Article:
Your auto insurance policy has some special provisions built into the contract that truly benefit you. Most consumers don’t even know these provisions exist until they are facing a scenario where they need to file a claim. Surprisingly enough, when you get married your insurer gives you the gift of automatic coverage. This is set forth in the policy definitions.

According to the definitions on your Personal Auto Policy (PAP) contract, spouses who live in the same household as the named insured are also considered named insureds even if they aren’t listed on the declarations page. The coverage extends to resident spouses as long as they live in the same home and they aren’t a named insured on another policy.

Why is coverage extended to a spouse not listed?

It seems awfully generous that a carrier would classify a spouse who’s not yet listed on your policy as a named insured. The provision might benefit you, but it’s only because you’d be left vulnerable if the insurer didn’t classify your spouse as a named insured.

Both you and your spouse are legally liable for damages that the other one causes. If you cause damages and your spouse is sued, the insurer needs to defend the both of you to safeguard your finances. It works the same way when your spouse can be held liable for damaging property or injuring a person in a vehicle.

Your Spouse Must Be Listed as a Driver if They Don’t Have Their Own Insurance

You may be covered if a lawsuit is filed against both you and your spouse, but you can’t rely on automatic coverage when your spouse is driving your vehicle. Anyone who lives in your household and doesn’t have insurance needs to be listed as a driver if you want your claims to be covered.

If the carrier finds out you’ve been hiding a driver in your home from them, your policy could be canceled. Luckily, if your spouse already owns their own car and they have their own insurance separately, they don’t have to be rated on the policy because they have their own coverage to file against.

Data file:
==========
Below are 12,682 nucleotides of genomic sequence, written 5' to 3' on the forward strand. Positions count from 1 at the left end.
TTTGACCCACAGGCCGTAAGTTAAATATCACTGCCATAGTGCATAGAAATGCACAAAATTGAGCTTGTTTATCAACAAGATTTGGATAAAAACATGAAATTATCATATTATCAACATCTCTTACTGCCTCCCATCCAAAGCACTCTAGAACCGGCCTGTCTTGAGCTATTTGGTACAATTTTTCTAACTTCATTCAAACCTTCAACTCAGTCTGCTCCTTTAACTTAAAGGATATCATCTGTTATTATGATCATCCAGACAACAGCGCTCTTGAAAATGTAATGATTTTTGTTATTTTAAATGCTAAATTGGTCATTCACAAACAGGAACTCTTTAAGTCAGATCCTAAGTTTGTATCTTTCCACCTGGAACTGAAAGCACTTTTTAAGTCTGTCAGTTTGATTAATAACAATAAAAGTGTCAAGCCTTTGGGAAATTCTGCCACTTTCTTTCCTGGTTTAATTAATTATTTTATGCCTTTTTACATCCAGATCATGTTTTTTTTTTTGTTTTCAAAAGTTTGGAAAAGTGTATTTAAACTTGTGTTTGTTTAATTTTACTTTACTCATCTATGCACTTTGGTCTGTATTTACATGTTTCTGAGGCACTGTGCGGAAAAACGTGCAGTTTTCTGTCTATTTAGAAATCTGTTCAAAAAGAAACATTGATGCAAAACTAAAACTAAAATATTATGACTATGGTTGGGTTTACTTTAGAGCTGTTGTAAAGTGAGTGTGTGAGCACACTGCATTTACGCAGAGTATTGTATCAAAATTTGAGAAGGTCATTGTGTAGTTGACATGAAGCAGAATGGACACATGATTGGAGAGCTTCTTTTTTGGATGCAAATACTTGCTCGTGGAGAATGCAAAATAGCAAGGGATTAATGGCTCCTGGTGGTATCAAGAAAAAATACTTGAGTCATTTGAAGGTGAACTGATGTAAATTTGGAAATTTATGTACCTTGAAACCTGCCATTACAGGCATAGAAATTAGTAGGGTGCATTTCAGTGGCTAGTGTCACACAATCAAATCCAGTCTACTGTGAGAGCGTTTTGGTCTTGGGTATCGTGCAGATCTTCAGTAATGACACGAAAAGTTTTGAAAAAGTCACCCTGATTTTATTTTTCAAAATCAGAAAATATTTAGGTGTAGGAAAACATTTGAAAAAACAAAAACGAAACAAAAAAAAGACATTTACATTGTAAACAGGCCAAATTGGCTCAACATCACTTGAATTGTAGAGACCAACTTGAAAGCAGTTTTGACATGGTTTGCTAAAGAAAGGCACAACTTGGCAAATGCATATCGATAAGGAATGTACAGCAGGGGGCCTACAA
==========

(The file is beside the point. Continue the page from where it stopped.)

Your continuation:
It’s still important to tell your insurer that your spouse lives in the home and has their own insurance so they’re a deferred operator in the records.

Compare Insurance Providers Rates to Save Up to 75%

secured lock Secured with SHA-256 Encryption

It Makes Sense to Keep Policies Separate When a Spouse Has a Bad Record

It’s not always in your best interest to keep policies separate but there are scenarios where it’s a good option. All insurance providers have underwriting guidelines. Preferred companies will only insure drivers with good or even blemish-free records.

If your spouse has a bad driving record, it could disqualify you from the program and you would have to shop for coverage elsewhere.

When you still qualify for coverage with the carrier, it can affect your own rates because there’s a high-risk driver on the policy. It’s best to keep your coverage separate until some of the tickets fall off of your spouse’s record.

When Does Your Spouse Need to Be a Listed Named Insured

If you’ve gone to the DMV and added your spouse as a registered owner of your car, you’ll have to update your insurance accordingly.

In most states, the registered owners and named insureds must match for your insurance to be acceptable. If the names don’t match, then you can be fined just as if you were driving your car uninsured.

Know the Benefits of Combining Your Auto Insurance

If you just don’t feel like making the effort to combine insurance policies, you should consider the benefits instead of procrastinating. When both of you have a clean driving record, you can really save money by putting your insurance together. You’ll get both a multi-car discount and a married spouse discount which can reduce your premiums on each of the vehicles in your home. Any discounts on your insurance rates is a welcome bonus to a newly established household.

You should check with your auto insurance company to see how being married will change your rates if you add your spouse’s car to your policy. Compare the rate to a quote from your spouse’s insurer. If neither one of the auto insurance rates is to your liking, you can get combined quotes through other companies.

If you’d like to get these comparison quotes quickly, use an online rating tool and then you can choose the best financial decision for your household.

Find the right car insurance for you and your spouse by entering your zip below!